Despite the nation’s current flu vaccine shortage, students at Florida A&M University can still get a flu shot.
The vaccine is available at the University’s student health services.
“You can’t buy a (flu) shot for $10 anywhere in town,” said Shankar Shetty, director of student health services.
The flu vaccine shortage was brought to the public’s attention when Chiron Corporation, a major supplier of flu vaccine, notified the Centers for Disease Control and Prevention that none of its flu vaccine (Fluvirin®) would be available for distribution in the United States for the 2004-2005 flu season, according to a press release on the CDC’s Web site.
According to the release, “…the company indicated that the Medicines and Healthcare Products Regulatory Agency in the United Kingdom, where Chiron’s Fluvirin vaccine is produced, has suspended the company’s license to manufacture Fluvirin vaccine in its Liverpool facility for three months, preventing any release of the vaccine for this influenza season.”
Shetty said FAMU health services received its supply of the vaccination from a wholesale provider in Tampa – a company the facility purchases all its medication from.
“We placed our call a long way back, and fortunately it’s not the same company which uses the supply from England,” Shetty said.
The nation’s flu vaccine supply was reduced by half this flu season, and because of this, the CDC announced priority groups for the vaccination.
These priority groups, also classified as high-risk individuals, include all children between six and 23 months, adults 65 years and older, persons between two and 64 years of age with underlying chronic medical conditions.
All women who will be pregnant during flu season, residents of nursing homes and long-term care facilities, children six months to 18 years of age on chronic aspirin therapy, health-care workers with direct patient care, out-of-home caregivers and household contacts of children under six months are also considered high-risk.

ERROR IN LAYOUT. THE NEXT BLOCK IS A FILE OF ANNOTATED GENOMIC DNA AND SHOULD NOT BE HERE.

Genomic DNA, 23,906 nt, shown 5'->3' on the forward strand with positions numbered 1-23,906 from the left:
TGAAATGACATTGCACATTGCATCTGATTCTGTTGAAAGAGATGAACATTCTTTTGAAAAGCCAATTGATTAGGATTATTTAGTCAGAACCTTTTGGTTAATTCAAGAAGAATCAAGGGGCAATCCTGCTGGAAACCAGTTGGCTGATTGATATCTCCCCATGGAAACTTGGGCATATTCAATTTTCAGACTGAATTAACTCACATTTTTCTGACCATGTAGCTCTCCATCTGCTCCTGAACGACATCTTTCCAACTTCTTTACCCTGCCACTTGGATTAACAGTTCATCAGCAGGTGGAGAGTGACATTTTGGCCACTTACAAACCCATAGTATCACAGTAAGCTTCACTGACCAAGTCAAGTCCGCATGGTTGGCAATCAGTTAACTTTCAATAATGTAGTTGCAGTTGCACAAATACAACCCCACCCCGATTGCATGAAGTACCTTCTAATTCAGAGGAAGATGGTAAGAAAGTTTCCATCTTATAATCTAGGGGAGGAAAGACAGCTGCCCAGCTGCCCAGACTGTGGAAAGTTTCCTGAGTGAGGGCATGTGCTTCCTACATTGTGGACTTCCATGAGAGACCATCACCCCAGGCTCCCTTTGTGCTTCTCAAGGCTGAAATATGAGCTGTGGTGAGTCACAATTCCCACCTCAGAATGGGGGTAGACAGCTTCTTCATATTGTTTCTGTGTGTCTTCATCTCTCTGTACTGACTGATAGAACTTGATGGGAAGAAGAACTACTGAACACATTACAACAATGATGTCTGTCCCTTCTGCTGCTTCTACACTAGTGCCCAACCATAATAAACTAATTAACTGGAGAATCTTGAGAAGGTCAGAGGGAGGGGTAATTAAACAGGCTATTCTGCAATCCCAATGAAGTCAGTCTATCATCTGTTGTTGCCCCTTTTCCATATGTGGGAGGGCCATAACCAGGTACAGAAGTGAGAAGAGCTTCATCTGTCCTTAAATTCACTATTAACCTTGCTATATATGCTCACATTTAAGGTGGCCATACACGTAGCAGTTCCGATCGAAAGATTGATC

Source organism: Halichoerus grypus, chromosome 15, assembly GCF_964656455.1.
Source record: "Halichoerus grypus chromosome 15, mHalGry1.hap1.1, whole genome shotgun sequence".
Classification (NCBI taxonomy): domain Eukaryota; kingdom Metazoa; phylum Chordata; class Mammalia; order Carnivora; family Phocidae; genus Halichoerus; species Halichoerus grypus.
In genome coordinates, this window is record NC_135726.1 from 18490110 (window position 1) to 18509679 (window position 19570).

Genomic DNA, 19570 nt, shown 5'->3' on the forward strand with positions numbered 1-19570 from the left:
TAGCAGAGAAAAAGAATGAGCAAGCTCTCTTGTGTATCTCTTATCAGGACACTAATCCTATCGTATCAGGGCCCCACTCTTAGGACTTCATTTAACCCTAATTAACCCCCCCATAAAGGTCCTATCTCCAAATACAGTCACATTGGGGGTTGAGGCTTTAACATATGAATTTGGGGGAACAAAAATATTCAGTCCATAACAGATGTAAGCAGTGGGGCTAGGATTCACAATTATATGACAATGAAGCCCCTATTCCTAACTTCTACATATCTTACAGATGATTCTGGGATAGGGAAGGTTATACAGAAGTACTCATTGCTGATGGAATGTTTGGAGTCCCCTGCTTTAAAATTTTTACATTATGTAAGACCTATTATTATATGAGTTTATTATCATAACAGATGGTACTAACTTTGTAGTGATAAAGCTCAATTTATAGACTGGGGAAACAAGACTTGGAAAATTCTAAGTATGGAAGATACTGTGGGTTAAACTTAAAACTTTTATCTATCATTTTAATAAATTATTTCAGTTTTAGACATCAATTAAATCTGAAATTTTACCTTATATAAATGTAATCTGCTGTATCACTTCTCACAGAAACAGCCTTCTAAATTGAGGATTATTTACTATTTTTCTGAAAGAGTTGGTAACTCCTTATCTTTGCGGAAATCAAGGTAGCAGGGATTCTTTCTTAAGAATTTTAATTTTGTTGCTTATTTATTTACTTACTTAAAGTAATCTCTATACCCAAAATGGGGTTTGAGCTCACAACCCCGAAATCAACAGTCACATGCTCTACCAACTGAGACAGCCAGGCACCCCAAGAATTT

As far as this list goes, healthy students are not considered high-risk. Even though Shetty said “not many people in the student population are considered high risk,” he is still urging students to get the vaccine.
“We have it, so why not?”
Shetty also noted that the few high-risk students might be those with diabetes, HIV and pregnant students in at least their second trimester.
Jackie DiPietri, public information officer at the Department of Health said that over 650,000 high-risk individuals in the state of Florida have already received flu vaccines.
The department is also working on ways to keep the public up to date. It will be starting a Web site where individuals can receive information about the flu vaccine shortage and flu prevention, as well as establishing a management team to educate the public, DiPietri said.
Shetty said the FAMU health services have administered 40 or 50 of its 100 flu shots already this season.
He is also surprised that the facility still has doses available.
“I thought it would run out,” he said.
Despite the fact that fliers have been posted, some students still don’t know the vaccines are available.
Deniece McKenzie, 22, did not know that vaccine is available on campus.
“If they [the health services] would like for people to receive vaccinations, they need to campaign more,” said the senior graphic design student from Atlanta.
McKenzie also said health services should provide students with other alternatives to the flu shot, such as advising them to eat healthy and take their vitamins.
Whenever the 100 doses run out, health services will not be able to get anymore of the vaccines this season.
Shetty said the vaccines are ordered based on the amount of flu shots administered in the previous flu season.
He also noted that the health services is careful not to order too much of the vaccine because once this season is over, the vaccine cannot be used for the next flu season.
“We can’t get anymore, but we want to get rid of it because … (this year’s flu vaccine) is not good for next year. The flu is not the same kind of virus each year, it varies,” Shetty said.
Students who are not able to get the flu shot should exercise basic healthy habits this flu season. According to a report on CDC’s Web site, although vaccination is the best protection against influenza.
Everyone can take practical steps to help prevent the spread of the flu, by avoiding close contact with people who are sick, keeping their distance from others if they are sick, as well as staying home from work, school and running errands when sick, and covering their mouths and nose when coughing or sneezing, and cleaning their hands often.
DiPietri said the flu season in the United States is usually between December and March.
Shetty is advising students to take the vaccine by early November, because “once you take the shot it takes a couple of weeks to kick in, (so) the earlier the better.”
“We still have 50, 60 (doses) left so those who want are welcome to come until they run out,” Shetty said.
Contact Kalifa Hickinson at firstname.lastname@example.org.